Increasing numbers of studies show that music can have a therapeutic effect on patients in a healthcare setting, triggering powerful mental and physical changes that contribute to healing.
With that in mind, the University of Rochester Medical Center has launched a series of concerts to add music to the current palette of care for its patients. “The Healing Power of Music,” is a series of 33 performances is scheduled to begin Friday, Jan. 25, and will occur on two days per month for the remainder of 2013.
“Part of our commitment to our patients and families is to do everything possible to make the hospital experience more welcoming for them,” says Jackie Beckerman, director of Patient-and Family-Centered Care and The Strong Commitment. “With every new study, we are learning that music has shown to be effective in relieving stress, lowering inflammation and reducing pain. Offering music to patients was a logical next step for us and one more tool that we can use to make patients feel better and heal faster,” she said.
Identifying the right musicians for the task was not difficult. URMC was able to draw from a talented group of performers from the University of Rochester’s Eastman School of Music and student musicians from the School of Medicine and Dentistry. They come together to perform as the orchestra Sound ExChange.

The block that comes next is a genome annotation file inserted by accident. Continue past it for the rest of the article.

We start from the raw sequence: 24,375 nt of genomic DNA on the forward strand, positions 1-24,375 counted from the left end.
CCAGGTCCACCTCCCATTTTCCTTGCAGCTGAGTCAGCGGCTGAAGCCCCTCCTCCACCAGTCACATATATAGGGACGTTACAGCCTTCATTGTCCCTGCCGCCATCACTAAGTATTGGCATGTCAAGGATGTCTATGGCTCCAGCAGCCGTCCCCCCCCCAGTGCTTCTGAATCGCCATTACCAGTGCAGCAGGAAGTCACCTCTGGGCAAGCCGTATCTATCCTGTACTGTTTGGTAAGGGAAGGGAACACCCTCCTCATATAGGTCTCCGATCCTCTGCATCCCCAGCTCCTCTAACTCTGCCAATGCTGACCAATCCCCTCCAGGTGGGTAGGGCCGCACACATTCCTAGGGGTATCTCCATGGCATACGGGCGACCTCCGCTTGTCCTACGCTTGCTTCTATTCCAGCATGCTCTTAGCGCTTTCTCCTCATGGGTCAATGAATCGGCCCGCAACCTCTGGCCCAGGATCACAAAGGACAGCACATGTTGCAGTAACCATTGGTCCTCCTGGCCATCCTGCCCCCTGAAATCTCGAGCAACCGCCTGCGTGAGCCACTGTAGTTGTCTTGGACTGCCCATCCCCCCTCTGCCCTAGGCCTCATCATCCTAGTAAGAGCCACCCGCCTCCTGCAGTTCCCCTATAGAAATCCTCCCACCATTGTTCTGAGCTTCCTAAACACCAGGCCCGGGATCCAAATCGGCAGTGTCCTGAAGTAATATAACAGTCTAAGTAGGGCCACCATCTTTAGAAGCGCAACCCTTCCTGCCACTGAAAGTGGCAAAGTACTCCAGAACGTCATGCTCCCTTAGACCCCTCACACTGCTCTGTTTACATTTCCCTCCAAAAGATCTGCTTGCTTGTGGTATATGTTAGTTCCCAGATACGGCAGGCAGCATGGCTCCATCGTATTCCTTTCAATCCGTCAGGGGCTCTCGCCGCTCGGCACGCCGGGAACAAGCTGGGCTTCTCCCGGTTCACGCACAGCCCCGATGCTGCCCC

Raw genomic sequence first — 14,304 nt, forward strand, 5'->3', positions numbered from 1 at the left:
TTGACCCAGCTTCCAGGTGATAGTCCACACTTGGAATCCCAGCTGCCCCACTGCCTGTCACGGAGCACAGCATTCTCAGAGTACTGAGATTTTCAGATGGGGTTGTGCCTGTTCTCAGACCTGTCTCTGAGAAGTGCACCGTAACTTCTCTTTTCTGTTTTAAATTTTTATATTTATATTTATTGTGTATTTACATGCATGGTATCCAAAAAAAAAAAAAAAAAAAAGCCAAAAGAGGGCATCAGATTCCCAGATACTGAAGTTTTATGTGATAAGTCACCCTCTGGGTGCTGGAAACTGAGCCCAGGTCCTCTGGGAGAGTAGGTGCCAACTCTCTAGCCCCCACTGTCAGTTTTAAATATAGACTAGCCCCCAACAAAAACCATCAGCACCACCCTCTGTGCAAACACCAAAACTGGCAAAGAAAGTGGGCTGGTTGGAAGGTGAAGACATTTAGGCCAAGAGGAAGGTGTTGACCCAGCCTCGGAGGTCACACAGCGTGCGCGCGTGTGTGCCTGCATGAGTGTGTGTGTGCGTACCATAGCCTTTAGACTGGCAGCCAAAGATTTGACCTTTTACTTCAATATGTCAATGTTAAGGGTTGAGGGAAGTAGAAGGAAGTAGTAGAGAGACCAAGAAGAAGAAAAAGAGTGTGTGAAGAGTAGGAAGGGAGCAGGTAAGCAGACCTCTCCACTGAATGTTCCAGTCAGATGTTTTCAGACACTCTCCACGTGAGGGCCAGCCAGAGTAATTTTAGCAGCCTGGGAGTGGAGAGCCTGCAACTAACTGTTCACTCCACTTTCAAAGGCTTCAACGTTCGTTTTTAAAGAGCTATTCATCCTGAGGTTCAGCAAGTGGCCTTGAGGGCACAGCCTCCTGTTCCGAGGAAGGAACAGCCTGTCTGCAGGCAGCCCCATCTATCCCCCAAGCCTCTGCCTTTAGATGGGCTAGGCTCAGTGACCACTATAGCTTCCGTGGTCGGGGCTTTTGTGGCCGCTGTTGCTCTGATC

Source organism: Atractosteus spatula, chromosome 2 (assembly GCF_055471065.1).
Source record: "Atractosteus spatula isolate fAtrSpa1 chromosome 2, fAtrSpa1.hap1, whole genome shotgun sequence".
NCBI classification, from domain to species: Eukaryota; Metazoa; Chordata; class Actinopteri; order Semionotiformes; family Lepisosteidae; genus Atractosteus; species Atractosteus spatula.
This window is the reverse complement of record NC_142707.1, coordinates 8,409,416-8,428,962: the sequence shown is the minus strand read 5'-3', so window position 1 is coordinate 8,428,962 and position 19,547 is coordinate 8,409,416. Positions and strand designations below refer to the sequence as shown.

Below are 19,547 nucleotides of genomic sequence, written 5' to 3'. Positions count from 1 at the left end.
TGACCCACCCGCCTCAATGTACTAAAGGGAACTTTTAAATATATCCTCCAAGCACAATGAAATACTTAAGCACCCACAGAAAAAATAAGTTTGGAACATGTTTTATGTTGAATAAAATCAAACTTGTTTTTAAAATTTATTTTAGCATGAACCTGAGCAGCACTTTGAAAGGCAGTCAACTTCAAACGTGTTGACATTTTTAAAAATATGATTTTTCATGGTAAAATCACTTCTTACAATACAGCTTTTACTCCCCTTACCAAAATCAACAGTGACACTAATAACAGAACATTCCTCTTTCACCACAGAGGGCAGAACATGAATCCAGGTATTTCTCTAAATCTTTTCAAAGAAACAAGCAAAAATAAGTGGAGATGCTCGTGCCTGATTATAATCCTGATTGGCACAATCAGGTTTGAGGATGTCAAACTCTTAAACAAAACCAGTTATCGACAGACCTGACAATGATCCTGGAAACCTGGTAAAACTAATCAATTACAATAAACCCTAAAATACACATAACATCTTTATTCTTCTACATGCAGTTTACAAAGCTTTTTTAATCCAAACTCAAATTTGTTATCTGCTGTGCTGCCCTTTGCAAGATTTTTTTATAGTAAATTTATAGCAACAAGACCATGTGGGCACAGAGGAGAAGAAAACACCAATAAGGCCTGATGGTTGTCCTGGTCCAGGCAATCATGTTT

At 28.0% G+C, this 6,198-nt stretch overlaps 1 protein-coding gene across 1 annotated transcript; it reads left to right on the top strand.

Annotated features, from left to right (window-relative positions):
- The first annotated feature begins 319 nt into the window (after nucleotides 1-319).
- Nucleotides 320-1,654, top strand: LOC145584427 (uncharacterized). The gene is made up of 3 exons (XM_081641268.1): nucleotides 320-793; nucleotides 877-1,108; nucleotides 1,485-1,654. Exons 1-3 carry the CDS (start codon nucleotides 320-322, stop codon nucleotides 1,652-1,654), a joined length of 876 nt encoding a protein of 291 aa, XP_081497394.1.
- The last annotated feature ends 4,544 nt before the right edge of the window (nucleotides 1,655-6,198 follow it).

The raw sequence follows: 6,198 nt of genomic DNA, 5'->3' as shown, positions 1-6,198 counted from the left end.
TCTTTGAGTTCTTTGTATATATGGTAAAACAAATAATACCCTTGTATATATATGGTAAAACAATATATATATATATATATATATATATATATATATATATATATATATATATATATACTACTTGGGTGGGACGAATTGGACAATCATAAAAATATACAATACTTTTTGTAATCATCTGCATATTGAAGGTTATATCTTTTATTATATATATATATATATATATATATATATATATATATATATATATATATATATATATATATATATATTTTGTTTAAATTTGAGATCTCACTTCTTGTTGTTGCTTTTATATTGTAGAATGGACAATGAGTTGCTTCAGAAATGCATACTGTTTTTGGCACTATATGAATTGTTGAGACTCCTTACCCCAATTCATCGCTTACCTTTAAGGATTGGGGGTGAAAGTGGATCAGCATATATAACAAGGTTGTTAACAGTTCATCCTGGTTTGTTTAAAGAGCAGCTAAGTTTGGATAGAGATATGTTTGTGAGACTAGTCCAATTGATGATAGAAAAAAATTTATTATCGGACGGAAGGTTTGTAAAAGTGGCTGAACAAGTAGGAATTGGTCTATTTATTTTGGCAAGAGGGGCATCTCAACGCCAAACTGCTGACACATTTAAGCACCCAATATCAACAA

Sound Exchange has made a name for itself locally for their community outreach and breaking down barriers between performers and audience. Sound ExChange co-founder Emily Wozniak has a special reason for wanting to bring music to patients. She said, “Performing for patients is important for me. When my own mom was being treated for stage IV cancer, she told me how recordings of my classical music performances had a major impact on her ability to heal. She said it gave her the strength to get through painful treatments and long hospital stays.”
Golisano Children’s Hospital has been harnessing the healing effects of music for many years. A licensed, board-certified music therapist works with children and adolescents who are experiencing side effects from treatments and symptoms of their illnesses. Music therapy has also been helpful to pediatric patients dealing with their feelings about having a serious illness or being hospitalized and away from family and friends.
Performances will consist of a soloist or chamber quartet to minimize disruption to other patients in units who may not choose to hear music. A small number of performances are planned for public spaces and casual bystanders are welcome to attend, however, the concerts are primarily intended for patients and families.
The first performance will take place from 1:30 to 2:30 p.m. Friday, Jan. 25, in the family waiting area of the Blood and Marrow Unit of the James P. Wilmot Cancer Center. The following Thursday, Jan. 31, a performance will take place on the seventh floor of the James P. Wilmot Cancer Center.
The mission of the University of Rochester Medical Center is to improve the well-being of patients and communities by delivering state-of-the-art, compassionate, patient- and family-centered health care, enriched by education, science and technology. For more information on The Strong Commitment and patient- and family-centered initiatives, visit http://www.urmc.rochester.edu/referring-physicians/urmc-connection/spring-2011/new-at-urmc/pfcc.cfm.
Sound ExChange (www.soundexchangeorchestra.com) is devoted to exploring alternative ways of presenting music to reinvigorate the traditional concert experience and engage diverse audiences. It was founded on the belief that music is not only relevant to society, but essential to its well-being. For more information visit their website.